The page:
02 February 2006

Thinker: Fernando Flores.

For many years the Chilean thinker Fernando Flores has aimed his enormous intelligence and iron character at the problems facing human organizations--especially companies that don't work. This Fast Company profile on Flores gives a view into his relentless methods of drilling past initial layers of doubt and distrust to uncover the real problems that plague businesses. Years of political imprisonment in Chile did not break Flores's resolve; it's not likely that a fratricidal executive suite will.
Fernando Flores is pissed off. He has had enough of the bullshit. The 55-year-old philosopher, former Chilean minister of finance, former political prisoner under Augusto Pinochet's rule, has flown halfway around the world, from California to Holland, to transform two executive teams -- 32 leaders in all -- of a global construction giant. These are people accustomed to building on a grand scale. But right now, building is their problem, not their business: Their world-class reputation for being brilliantly managed, it turns out, consists only of hollow words -- words that have little power and less value.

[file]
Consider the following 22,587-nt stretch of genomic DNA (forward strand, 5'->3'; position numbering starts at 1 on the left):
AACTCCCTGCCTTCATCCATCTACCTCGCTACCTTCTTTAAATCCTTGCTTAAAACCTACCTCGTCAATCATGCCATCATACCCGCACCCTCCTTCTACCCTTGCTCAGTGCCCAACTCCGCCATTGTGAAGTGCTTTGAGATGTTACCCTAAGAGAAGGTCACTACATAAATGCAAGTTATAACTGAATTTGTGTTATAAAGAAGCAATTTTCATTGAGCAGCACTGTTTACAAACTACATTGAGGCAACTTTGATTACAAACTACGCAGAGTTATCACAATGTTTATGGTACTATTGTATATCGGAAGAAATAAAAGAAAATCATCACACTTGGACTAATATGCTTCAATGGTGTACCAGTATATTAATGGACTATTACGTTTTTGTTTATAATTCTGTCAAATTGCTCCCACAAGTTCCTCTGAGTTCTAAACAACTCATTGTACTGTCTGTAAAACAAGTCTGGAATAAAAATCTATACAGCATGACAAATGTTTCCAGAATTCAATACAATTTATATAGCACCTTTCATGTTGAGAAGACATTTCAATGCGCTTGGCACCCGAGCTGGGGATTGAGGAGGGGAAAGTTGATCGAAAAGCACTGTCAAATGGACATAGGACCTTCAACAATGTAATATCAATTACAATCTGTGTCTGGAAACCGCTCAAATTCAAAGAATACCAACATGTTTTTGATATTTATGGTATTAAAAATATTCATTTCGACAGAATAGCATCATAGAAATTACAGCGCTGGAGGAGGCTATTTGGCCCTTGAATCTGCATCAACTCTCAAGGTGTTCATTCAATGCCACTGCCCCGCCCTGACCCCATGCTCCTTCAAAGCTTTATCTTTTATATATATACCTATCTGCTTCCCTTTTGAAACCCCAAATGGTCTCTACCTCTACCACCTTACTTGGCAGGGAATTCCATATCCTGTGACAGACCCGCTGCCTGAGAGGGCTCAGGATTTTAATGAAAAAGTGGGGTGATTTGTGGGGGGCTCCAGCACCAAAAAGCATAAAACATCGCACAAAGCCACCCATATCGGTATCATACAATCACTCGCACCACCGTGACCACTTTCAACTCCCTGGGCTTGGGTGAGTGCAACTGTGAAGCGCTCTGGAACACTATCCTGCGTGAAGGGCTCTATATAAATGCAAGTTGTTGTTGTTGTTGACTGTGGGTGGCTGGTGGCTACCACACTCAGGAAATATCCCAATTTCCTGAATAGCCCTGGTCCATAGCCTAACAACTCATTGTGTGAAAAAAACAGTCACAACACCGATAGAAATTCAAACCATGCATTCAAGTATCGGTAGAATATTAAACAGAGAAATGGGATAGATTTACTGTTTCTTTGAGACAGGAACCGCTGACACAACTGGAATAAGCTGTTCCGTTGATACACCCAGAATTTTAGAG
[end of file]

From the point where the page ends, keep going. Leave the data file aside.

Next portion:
Flores knows about words and how they translate directly into deeds. He knows that talk is never cheap -- he often charges more than $1 million for his services, a fee that is linked directly to specific promises of increased revenues and savings. He also knows that talk is the source of these executives' failure. Their words work against them -- which is why they can't get anything to work for them.

Talk all you want to, Flores says, but if you want to act powerfully, you need to master "speech acts": language rituals that build trust between colleagues and customers, word practices that open your eyes to new possibilities. Speech acts are powerful because most of the actions that people engage in -- in business, in marriage, in parenting -- are carried out through conversation. But most people speak without intention; they simply say whatever comes to mind. Speak with intention, and your actions take on new purpose. Speak with power, and you act with power.
Many of us in the business world know the frustration of working in environments where the talk goes one direction and the "walk" goes another. Flores offers an antidote to this sort of dishonesty.

“Great work is done by people who are not afraid to be great.” -- Fernando Flores

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